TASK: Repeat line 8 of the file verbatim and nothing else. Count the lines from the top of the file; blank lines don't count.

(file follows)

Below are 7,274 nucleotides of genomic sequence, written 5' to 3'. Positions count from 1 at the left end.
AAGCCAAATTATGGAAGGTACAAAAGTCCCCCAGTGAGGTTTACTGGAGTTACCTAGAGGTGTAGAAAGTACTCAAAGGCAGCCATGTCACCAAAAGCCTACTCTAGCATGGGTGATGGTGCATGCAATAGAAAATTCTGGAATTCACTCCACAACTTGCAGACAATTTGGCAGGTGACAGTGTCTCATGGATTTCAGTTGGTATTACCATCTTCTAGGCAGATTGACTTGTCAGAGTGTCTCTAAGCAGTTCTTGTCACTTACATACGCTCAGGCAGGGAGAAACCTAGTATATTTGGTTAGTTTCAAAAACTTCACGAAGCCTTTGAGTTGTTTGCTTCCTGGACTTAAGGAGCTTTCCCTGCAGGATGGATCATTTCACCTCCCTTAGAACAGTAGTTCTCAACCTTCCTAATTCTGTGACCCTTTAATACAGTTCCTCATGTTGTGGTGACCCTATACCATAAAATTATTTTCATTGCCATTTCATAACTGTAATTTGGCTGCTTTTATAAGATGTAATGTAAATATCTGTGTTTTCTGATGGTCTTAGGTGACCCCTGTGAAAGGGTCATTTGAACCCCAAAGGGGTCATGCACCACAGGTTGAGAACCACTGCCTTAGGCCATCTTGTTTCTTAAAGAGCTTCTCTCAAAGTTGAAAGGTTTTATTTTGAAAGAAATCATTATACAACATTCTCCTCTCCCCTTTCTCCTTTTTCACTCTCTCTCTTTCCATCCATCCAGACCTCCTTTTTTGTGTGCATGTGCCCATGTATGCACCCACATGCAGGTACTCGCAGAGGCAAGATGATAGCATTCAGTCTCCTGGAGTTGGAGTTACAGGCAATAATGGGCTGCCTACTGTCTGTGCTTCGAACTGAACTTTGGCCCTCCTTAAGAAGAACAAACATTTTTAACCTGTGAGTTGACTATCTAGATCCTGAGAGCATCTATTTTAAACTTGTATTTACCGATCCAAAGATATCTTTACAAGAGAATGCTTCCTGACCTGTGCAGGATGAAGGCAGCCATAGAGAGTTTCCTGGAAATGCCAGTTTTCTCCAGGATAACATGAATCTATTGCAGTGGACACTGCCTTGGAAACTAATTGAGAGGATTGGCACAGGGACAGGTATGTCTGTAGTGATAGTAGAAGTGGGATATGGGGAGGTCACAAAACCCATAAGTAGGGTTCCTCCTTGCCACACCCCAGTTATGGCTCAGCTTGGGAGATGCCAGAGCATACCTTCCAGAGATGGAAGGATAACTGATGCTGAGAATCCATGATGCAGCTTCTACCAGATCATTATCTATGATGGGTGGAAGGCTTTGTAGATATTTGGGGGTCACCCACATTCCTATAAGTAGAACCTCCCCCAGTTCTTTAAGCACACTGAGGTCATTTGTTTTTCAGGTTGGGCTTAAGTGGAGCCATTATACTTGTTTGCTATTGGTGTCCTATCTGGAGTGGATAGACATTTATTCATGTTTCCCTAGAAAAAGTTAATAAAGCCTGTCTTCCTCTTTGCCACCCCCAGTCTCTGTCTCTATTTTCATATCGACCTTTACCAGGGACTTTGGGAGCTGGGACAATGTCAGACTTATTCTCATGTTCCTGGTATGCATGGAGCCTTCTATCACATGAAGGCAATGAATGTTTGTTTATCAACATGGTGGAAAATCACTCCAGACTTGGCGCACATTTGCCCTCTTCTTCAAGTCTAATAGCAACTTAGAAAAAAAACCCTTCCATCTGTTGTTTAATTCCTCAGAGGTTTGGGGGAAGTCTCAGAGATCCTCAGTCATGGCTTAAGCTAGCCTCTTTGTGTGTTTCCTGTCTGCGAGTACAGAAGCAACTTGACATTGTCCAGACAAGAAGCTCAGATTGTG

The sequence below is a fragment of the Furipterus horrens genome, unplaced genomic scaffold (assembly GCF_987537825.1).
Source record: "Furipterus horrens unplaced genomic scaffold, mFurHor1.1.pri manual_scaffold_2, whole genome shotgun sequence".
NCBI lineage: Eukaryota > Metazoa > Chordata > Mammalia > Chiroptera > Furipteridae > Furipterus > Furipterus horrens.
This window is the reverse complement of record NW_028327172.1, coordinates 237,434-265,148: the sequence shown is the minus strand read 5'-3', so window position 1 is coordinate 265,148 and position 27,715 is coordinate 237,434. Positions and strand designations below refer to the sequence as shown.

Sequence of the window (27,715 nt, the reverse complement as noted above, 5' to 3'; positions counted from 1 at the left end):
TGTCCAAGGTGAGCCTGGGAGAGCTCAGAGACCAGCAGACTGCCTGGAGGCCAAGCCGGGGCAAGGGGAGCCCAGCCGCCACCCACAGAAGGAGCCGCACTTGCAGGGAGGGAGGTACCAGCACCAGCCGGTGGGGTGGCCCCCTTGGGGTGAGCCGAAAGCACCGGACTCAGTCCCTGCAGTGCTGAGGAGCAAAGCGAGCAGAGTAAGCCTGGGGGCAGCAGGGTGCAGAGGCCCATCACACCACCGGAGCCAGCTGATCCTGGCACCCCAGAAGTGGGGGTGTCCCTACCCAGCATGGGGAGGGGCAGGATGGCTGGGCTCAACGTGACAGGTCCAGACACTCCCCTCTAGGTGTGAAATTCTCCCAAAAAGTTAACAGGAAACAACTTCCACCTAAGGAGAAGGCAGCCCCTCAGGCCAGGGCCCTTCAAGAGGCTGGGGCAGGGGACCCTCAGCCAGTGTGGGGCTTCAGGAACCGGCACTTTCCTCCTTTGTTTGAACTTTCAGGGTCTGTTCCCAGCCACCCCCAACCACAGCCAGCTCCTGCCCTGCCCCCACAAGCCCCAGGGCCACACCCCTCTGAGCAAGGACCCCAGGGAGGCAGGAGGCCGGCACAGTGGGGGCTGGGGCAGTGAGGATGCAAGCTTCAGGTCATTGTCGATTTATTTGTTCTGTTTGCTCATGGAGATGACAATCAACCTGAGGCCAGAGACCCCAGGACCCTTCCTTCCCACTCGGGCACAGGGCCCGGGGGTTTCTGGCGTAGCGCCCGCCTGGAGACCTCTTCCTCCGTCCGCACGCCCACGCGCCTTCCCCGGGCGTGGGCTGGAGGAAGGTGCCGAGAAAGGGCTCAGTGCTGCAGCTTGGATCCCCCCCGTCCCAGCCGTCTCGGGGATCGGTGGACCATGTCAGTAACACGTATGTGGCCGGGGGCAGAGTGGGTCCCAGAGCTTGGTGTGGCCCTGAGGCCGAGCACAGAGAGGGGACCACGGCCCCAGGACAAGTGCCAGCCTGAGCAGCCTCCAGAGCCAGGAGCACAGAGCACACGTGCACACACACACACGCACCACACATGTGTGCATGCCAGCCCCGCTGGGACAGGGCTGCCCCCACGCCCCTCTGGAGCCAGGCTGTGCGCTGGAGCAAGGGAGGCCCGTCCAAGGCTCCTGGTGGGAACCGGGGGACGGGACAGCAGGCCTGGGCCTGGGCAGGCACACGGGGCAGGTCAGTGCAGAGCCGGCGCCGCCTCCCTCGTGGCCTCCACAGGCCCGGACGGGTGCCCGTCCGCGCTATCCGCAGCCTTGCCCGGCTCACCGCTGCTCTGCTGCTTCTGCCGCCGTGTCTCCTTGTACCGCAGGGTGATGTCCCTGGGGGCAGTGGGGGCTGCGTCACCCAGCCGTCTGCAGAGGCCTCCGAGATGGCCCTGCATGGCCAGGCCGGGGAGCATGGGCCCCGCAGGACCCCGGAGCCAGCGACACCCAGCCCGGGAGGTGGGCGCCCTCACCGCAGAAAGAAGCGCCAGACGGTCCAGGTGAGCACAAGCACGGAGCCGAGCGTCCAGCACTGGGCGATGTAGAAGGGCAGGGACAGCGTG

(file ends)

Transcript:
TGTCCAAGGTGAGCCTGGGAGAGCTCAGAGACCAGCAGACTGCCTGGAGGCCAAGCCGGGGCAAGGGGAGCCCAGCCGCCACCCACAGAAGGAGCCGCACTTGCAGGGAGGGAGGTACCAGCACCAGCCGGTGGGGTGGCCCCCTTGGGGTGAGCCGAAAGCACCGGACTCAGTCCCTGCAGTGCTGAGGAGCAAAGCGAGCAGAGTAAGCCTGGGGGCAGCAGGGTGCAGAGGCCCATCACACCACCGGAGCCAGCTGATCCTGGCACCCCAGAAGTGGGGGTGTCCCTACCCAGCATGGGGAGGGGCAGGATGGCTGGGCTCAACGTGACAGGTCCAGACACTCCCCTCTAGGTGTGAAATTCTCCCAAAAAGTTAACAGGAAACAACTTCCACCTAAGGAGAAGGCAGCCCCTCAGGCCAGGGCCCTTCAAGAGGCTGGGGCAGGGGACCCTCAGCCAGTGTGGGGCTTCAGGAACCGGCACTTTCCTCCTTTGTTTGAACTTTCAGGGTCTGTTCCCAGCCACCCCCAACCACAGCCAGCTCCTGCCCTGCCCCCACAAGCCCCAGGGCCACACCCCTCTGAGCAAGGACCCCAGGGAGGCAGGAGGCCGGCACAGTGGGGGCTGGGGCAGTGAGGATGCAAGCTTCAGGTCATTGTCGATTTATTTGTTCTGTTTGCTCATGGAGATGACAATCAACCTGAGGCCAGAGACCCCAGGACCCTTCCTTCCCACTCGGGCACAGGGCCCGGGGGTTTCTGGCGTAGCGCCCGCCTGGAGACCTCTTCCTCCGTCCGCACGCCCACGCGCCTTCCCCGGGCGTGGGCTGGAGGAAGGTGCCGAGAAAGGGCTCAGTGCTGCAGCTTGGATCCCCCCCGTCCCAGCCGTCTCGGGGATCGGTGGACCATGTCAGTAACACGTATGTGGCCGGGGGCAGAGTGGGTCCCAGAGCTTGGTGTGGCCCTGAGGCCGAGCACAGAGAGGGGACCACGGCCCCAGGACAAGTGCCAGCCTGAGCAGCCTCCAGAGCCAGGAGCACAGAGCACACGTGCACACACACACACGCACCACACATGTGTGCATGCCAGCCCCGCTGGGACAGGGCTGCCCCCACGCCCCTCTGGAGCCAGGCTGTGCGCTGGAGCAAGGGAGGCCCGTCCAAGGCTCCTGGTGGGAACCGGGGGACGGGACAGCAGGCCTGGGCCTGGGCAGGCACACGGGGCAGGTCAGTGCAGAGCCGGCGCCGCCTCCCTCGTGGCCTCCACAGGCCCGGACGGGTGCCCGTCCGCGCTATCCGCAGCCTTGCCCGGCTCACCGCTGCTCTGCTGCTTCTGCCGCCGTGTCTCCTTGTACCGCAGGGTGATGTCCCTGGGGGCAGTGGGGGCTGCGTCACCCAGCCGTCTGCAGAGGCCTCCGAGATGGCCCTGCATGGCCAGGCCGGGGAGCATGGGCCCCGCAGGACCCCGGAGCCAGCGACACCCAGCCCGGGAGGTGGGCGCCCTCACCGCAGAAAGAAGCGCCAGACGGTCCAGGTGAGCACAAGCACGGAGCCGAGCGTCCAGCACTGGGCGATGTAGAAGGGCAGGGACAGCGTG